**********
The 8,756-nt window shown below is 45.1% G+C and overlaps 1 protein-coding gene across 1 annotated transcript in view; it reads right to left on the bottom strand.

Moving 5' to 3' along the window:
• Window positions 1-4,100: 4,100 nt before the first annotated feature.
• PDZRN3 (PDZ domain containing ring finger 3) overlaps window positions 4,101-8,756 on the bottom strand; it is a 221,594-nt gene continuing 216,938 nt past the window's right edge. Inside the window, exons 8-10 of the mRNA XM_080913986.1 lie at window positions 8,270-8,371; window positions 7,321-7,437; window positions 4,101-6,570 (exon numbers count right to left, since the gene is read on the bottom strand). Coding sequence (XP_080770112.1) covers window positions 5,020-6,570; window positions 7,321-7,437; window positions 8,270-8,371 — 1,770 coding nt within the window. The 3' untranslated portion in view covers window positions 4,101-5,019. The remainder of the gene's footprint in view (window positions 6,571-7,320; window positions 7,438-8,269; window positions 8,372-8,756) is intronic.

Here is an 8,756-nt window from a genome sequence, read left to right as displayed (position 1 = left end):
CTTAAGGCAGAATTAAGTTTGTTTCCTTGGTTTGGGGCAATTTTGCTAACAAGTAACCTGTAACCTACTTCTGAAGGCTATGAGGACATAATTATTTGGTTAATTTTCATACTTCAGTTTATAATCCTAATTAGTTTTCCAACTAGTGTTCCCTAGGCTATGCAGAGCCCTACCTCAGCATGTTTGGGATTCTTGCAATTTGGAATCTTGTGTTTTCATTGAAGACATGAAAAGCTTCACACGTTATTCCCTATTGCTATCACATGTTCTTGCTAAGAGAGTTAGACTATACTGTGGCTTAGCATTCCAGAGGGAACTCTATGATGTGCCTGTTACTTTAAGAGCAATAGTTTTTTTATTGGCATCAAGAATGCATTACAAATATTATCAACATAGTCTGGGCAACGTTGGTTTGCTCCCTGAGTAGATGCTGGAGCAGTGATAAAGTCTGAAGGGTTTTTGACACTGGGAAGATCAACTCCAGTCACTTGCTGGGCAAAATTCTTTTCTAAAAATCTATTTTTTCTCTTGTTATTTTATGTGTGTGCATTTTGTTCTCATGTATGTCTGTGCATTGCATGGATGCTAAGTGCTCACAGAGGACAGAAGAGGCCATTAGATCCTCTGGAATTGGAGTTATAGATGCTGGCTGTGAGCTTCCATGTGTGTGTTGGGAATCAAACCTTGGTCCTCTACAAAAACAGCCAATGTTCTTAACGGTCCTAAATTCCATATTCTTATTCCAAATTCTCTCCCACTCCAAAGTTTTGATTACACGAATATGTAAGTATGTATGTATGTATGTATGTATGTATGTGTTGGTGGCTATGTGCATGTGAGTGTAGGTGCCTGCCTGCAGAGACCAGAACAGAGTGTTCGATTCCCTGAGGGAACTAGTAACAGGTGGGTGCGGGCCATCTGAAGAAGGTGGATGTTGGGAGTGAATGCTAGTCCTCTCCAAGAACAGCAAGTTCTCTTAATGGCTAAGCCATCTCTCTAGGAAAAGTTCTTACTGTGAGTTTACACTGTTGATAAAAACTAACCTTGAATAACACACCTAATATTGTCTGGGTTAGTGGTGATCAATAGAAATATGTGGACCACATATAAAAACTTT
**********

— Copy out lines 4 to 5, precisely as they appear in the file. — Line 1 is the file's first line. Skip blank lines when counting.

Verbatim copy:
• PDZRN3 (PDZ domain containing ring finger 3) overlaps window positions 4,101-8,756 on the bottom strand; it is a 221,594-nt gene continuing 216,938 nt past the window's right edge. Inside the window, exons 8-10 of the mRNA XM_080913986.1 lie at window positions 8,270-8,371; window positions 7,321-7,437; window positions 4,101-6,570 (exon numbers count right to left, since the gene is read on the bottom strand). Coding sequence (XP_080770112.1) covers window positions 5,020-6,570; window positions 7,321-7,437; window positions 8,270-8,371 — 1,770 coding nt within the window. The 3' untranslated portion in view covers window positions 4,101-5,019. The remainder of the gene's footprint in view (window positions 6,571-7,320; window positions 7,438-8,269; window positions 8,372-8,756) is intronic.

Here is an 8,756-nt window from a genome sequence, read left to right as displayed (position 1 = left end):